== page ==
PHP micro-optimization tips
Why "micro-"? Because changing logic of your application may give you much better performance boost then applying all these tips. But they still can make your code better. You always need to output something, why do not use "echo" instead of "print"?
- calling an object method is faster then traping it with with "__call"
- calling a "static" method is faster then an object method
- calling a function is faster then calling a static method
- accessing a local variable is faster then then a global variable
- accessing a global variable is faster then an object property
- accessing an object property is faster then trapping it with "__get" and "__set"
- accessing an initialized variable is faster then accessing an uninitialized variable
- absolute paths in "include" and "require" are faster then relative
- merging several scripts in one file and then including it is faster then several includes
- "switch" is faster then "if ... else if ..." in some cases
- do not use regexs for simple string processing tasks
- avoid @ (error control operator)
- avoid notices and warnings in your scripts
- avoid unused variables and unused method parameters
- adding method parameter increases calling time
- adding method parameter type hint increases calling time
- unset variables that contain large amount of data or circular references
- $_SERVER['REQUEST_TIME'] contains script startup time
- cache page output or result of resource-consuming functions
- "echo" is faster than "print"
- "echo" accepts several arguments, you can use it instead of string concatenation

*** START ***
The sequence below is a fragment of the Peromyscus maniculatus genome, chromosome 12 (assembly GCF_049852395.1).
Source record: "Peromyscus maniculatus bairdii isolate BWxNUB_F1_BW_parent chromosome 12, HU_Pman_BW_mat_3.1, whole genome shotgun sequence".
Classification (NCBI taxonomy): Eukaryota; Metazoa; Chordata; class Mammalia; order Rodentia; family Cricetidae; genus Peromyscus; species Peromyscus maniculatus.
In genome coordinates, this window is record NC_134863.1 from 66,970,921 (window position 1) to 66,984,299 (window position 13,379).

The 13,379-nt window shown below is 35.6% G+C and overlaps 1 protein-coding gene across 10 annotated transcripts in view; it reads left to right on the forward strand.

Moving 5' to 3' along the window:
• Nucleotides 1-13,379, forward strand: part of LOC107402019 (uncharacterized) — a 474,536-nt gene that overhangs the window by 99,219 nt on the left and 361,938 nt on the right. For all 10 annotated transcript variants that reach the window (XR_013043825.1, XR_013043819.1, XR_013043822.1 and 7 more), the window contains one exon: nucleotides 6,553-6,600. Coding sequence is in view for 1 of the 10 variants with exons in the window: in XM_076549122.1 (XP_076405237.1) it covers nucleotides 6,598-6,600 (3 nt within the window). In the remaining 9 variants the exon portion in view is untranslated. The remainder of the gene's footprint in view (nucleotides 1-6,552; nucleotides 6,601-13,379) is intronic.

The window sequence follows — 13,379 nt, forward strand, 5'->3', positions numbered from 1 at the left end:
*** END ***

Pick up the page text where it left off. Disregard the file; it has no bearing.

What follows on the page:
- "ob_start()" and "ob_end_clean()" is may be better then several string concatenations
- strings in single quotes ('...') are processed faster then strings in double quotes ("...")
- pre-increment (++$i) is faster then post-increment ($i++)
- "isset" is a faster alternative to "array_key_exists"
- an array is a faster alternative to a class with several fields
- "foreach" is better then "for" in many cases
- open resources (files, database connections, sockets) right before using them, free resources as soon as you do not need them
- do not fetch database fields which you do not use in your script
- use prepared database statements
- combine several queries in one when database supports it
Some valuable comments:
- hankjmatt: Switch statements may be more efficient in other languages, and sure they are more readable than an endless chain of else ifs, but in PHP I believe switches and else ifs behave the same hence the work by Stefan Esser at http://www.suspekt.org/switchtable/ to optimize the jump tables.
- "if ... elseif ..." may be faster when variables are checked with strict equality comparison (===).
- Be careful replacing array_key_exists() with isset(). The isset() function returns false if a value is set to null.
2011-05-21 12:30 - I've decided to actually test several of them using different physical machines and different versions of PHP. You can find my initial findings documented on http://micro-optimization.com.
2011-11-19 15:57 - Mihai Stancu - Could you give an example of a size of project where such differences would make a big impact on performance?
I agree with most of your suggestions and have either tested or heard of them before.
But on the projects i worked on the sum of the speed-ups you could obtain from all of these suggestions is at least one order of magnitude smaller that just one slow query or a few hundred file reads.
They are all good practice advices and i still take good care in using them.
2011-11-20 04:05 - Alex - A few years ago I worked on a project with a very specific requirements: no access to the file system, no database access, no opcode caches and performance should be very good. As result, we created a translator that converts OOP code with type hints and other features to procedural code, which gave us significant performance improvement.
But using these tips in typical PHP project only can give you a feeling that your code is a little bit close to perfect one. If the performance is critical, other techniques should be used - caching, etc.